Vidya Ram

A battle of worldviews in France

Vidya Ram | Updated on March 09, 2018 Published on March 31, 2017

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The French elections, to begin later this month, highlight the complexities inherent in the so-called rise of populism

It is less than a month till the French presidential elections kick off, with the first round set to take place on April 23, with a second round set for May 7 — the second major national European election to take place this year. It is seen as particularly significant as a test for the appeal of populism, nationalism and the far right, which have had a mixed track record over the past year.

While the Brexit referendum and the US election seemed to signal the rise of a new form of populism, the Dutch election last month muddied the waters somewhat.

The mainstream, centre-right VVD party of Mark Rutte successfully prevailed over the far right leader Geert Wilders, in a development that was seen as an example of how the far right could influence the agenda but often not make significant political headway. The re-run of the Austrian presidential elections late last year, where the far right candidate was defeated by an independent, former Green, sent a similar signal.

The flavour in France

The run-up to the French elections shares many similarities with other recent electoral contests: Marine Le Pen, the leader of the far right National Front has like the US President attempted to run her campaign along an anti-globalisation, anti-establishment platform (ironic, given that she comes from the political establishment, being the daughter of the party’s former leader Jean-Marie Le Pen). Like Trump, she has drawn support both from the establishment, as well as those who have felt marginalised by mainstream politics (there are high levels of unemployment particularly among the under 25 and the economy has seen tepid growth in recent years).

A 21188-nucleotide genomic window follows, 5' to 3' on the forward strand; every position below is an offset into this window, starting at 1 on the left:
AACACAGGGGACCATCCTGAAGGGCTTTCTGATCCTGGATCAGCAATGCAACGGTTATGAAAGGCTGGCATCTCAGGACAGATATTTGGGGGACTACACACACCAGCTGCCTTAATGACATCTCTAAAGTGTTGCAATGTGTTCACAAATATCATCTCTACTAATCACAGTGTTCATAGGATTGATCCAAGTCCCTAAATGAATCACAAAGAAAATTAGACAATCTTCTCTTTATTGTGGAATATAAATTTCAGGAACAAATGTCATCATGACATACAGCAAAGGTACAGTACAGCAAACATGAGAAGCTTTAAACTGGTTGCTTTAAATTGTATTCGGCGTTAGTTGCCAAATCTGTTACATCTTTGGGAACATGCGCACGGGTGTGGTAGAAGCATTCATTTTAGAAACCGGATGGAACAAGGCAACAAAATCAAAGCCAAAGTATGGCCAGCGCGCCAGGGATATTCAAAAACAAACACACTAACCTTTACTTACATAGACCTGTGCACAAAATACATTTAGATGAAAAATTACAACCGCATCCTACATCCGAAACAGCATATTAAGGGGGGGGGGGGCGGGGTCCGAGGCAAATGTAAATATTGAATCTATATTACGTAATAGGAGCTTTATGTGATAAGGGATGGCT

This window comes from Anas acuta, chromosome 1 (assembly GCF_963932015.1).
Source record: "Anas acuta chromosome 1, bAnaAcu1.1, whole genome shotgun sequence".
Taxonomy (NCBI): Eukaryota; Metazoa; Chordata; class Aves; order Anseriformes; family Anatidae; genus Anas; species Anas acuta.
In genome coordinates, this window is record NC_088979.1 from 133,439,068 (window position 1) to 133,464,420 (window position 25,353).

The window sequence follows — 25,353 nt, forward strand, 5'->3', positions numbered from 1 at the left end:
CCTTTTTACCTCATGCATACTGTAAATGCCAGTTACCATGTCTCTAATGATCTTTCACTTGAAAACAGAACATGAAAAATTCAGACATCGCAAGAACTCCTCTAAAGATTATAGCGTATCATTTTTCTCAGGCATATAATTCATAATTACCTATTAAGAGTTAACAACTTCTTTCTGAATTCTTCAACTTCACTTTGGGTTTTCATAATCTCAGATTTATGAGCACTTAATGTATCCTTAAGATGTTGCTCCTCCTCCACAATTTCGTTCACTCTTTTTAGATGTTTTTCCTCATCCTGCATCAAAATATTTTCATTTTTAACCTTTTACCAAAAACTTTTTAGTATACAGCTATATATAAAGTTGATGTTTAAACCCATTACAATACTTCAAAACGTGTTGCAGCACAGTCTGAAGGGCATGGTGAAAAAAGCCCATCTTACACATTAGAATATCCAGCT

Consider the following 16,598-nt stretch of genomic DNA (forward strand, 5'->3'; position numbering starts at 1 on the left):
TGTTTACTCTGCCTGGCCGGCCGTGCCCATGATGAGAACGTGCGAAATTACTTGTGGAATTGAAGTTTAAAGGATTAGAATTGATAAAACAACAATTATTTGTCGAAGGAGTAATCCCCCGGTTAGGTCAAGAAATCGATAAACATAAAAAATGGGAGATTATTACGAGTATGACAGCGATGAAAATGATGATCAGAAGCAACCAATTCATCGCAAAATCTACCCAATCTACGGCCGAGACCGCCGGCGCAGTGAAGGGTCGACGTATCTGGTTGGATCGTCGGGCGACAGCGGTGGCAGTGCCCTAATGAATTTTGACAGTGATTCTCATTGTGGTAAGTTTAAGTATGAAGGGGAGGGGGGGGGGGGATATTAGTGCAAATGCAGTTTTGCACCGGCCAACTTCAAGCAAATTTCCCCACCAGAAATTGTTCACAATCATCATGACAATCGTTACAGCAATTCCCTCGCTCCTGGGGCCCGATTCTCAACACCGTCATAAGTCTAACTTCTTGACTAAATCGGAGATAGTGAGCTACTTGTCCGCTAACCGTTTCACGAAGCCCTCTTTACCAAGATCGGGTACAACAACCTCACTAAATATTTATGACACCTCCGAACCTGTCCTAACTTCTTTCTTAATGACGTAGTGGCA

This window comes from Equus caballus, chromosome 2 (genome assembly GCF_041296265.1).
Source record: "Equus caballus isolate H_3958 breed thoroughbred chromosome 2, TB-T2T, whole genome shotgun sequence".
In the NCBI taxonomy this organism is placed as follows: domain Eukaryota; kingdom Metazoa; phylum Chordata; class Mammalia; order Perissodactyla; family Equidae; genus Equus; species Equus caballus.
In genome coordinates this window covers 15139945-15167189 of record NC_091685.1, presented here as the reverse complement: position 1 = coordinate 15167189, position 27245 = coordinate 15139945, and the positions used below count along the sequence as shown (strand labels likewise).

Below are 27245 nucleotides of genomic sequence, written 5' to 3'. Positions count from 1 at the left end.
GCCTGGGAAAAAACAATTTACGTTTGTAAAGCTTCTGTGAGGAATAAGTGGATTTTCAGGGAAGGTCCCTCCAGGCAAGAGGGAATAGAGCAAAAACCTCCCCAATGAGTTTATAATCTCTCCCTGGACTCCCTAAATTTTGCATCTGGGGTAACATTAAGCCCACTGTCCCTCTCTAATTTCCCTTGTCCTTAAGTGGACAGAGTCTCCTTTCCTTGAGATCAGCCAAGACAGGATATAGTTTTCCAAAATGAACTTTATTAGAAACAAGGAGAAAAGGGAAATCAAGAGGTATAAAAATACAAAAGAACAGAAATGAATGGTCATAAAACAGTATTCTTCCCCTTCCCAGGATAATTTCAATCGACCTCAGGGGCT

Like him, she has also recently faced questions regarding funding from Russia, and potential political influence from there too. As with Wilders, she is both fiercely anti-Islam, and anti-Europe, pledging to hold a referendum on France’s membership of the EU, and often wading into the debate in other countries — most recently telling the BBC that the EU would attempt to make the Brexit divorce as “painful as possible” because they didn’t want the domino effect, but that they wouldn’t succeed in doing so.

As in Britain where the traditional mainstream left party, Labour, has seen the election of a distinctly left wing “rebel” as its leader, the French Socialist party (of President Francois Hollande) has opted for a left-wing candidate, Benoit Hamon too, firmly rejecting the centrist Manuel Valls. Hamon has been compared to Labour’s Jeremy Corbyn for his radical policy proposals, which include the introduction of a universal basic income, a reduction in the 35-hour working week to 32 hours, and the reversal of many of the reforms to the labour market brought in by Hollande.

Drop-outs from the race

The unpopularity of Hollande, however, has continued to weigh on the party, as has infighting within it: some Socialist Party candidates, including Valls, are now supporting Emmanuel Macron, the charismatic, independent candidate now leading in the polls. Complicating matters even further for the left, is the independent candidate who stands even further to the left of Hamon: Jean-Luc Melenchon, who speaks of the “era of the people,” and a citizens’ revolution as well as “eco socialism.” Calls from some on the left for either Hamon or Melenchon to drop out of the race in order to provide a united voice have to date been disregarded.